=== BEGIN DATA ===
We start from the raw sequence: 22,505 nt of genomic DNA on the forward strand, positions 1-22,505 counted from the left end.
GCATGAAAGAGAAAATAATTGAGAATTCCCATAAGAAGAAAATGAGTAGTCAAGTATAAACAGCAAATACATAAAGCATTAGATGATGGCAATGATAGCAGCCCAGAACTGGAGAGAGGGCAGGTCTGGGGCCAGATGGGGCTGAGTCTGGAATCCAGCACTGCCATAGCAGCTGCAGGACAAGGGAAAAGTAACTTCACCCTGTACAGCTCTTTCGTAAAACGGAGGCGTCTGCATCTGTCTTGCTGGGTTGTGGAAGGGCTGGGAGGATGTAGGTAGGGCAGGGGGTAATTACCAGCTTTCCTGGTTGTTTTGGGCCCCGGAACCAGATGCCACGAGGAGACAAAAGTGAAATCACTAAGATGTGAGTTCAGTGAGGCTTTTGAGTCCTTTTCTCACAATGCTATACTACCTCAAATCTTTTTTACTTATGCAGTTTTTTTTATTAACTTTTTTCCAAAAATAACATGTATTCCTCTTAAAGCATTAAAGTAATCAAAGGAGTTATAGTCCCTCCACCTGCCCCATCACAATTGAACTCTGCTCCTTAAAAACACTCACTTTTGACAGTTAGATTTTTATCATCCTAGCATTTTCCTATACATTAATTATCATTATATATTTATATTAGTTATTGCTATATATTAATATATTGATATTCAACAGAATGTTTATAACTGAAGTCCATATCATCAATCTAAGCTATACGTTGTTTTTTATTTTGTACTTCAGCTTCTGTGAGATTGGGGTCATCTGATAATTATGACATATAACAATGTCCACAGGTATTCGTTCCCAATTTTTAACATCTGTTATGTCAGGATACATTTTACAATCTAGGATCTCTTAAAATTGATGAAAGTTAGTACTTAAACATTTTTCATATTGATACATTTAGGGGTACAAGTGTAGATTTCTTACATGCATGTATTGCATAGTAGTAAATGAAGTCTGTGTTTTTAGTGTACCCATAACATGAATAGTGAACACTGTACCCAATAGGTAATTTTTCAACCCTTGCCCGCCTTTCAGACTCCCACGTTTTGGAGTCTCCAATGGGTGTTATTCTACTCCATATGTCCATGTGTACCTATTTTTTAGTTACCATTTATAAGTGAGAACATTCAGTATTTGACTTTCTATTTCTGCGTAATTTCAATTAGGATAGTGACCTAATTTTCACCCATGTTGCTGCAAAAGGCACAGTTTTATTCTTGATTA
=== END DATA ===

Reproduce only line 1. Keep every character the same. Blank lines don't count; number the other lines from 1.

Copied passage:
We start from the raw sequence: 22,505 nt of genomic DNA on the forward strand, positions 1-22,505 counted from the left end.